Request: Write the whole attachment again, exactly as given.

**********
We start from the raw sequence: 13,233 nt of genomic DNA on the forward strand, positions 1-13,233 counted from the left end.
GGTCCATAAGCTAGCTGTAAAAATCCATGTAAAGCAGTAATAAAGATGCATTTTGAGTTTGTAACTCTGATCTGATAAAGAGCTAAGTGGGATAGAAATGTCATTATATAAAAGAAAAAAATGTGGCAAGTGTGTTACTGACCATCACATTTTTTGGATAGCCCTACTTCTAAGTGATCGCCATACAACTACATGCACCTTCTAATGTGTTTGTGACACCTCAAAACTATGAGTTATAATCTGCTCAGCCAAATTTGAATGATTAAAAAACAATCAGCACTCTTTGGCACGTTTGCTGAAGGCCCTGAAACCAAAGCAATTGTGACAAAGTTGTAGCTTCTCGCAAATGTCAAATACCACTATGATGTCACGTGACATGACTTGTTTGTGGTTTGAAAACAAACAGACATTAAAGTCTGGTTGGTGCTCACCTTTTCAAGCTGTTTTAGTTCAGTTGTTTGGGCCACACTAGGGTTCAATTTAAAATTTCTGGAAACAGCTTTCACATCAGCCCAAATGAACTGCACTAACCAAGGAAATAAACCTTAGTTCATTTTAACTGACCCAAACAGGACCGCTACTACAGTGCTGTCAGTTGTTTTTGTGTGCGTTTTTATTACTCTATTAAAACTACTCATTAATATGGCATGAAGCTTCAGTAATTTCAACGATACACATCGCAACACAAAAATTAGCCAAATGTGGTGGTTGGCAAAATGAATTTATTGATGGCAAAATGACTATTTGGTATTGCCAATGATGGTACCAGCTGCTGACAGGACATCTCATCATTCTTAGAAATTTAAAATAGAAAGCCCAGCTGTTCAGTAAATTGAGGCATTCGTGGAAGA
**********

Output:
We start from the raw sequence: 13,233 nt of genomic DNA on the forward strand, positions 1-13,233 counted from the left end.
GGTCCATAAGCTAGCTGTAAAAATCCATGTAAAGCAGTAATAAAGATGCATTTTGAGTTTGTAACTCTGATCTGATAAAGAGCTAAGTGGGATAGAAATGTCATTATATAAAAGAAAAAAATGTGGCAAGTGTGTTACTGACCATCACATTTTTTGGATAGCCCTACTTCTAAGTGATCGCCATACAACTACATGCACCTTCTAATGTGTTTGTGACACCTCAAAACTATGAGTTATAATCTGCTCAGCCAAATTTGAATGATTAAAAAACAATCAGCACTCTTTGGCACGTTTGCTGAAGGCCCTGAAACCAAAGCAATTGTGACAAAGTTGTAGCTTCTCGCAAATGTCAAATACCACTATGATGTCACGTGACATGACTTGTTTGTGGTTTGAAAACAAACAGACATTAAAGTCTGGTTGGTGCTCACCTTTTCAAGCTGTTTTAGTTCAGTTGTTTGGGCCACACTAGGGTTCAATTTAAAATTTCTGGAAACAGCTTTCACATCAGCCCAAATGAACTGCACTAACCAAGGAAATAAACCTTAGTTCATTTTAACTGACCCAAACAGGACCGCTACTACAGTGCTGTCAGTTGTTTTTGTGTGCGTTTTTATTACTCTATTAAAACTACTCATTAATATGGCATGAAGCTTCAGTAATTTCAACGATACACATCGCAACACAAAAATTAGCCAAATGTGGTGGTTGGCAAAATGAATTTATTGATGGCAAAATGACTATTTGGTATTGCCAATGATGGTACCAGCTGCTGACAGGACATCTCATCATTCTTAGAAATTTAAAATAGAAAGCCCAGCTGTTCAGTAAATTGAGGCATTCGTGGAAGA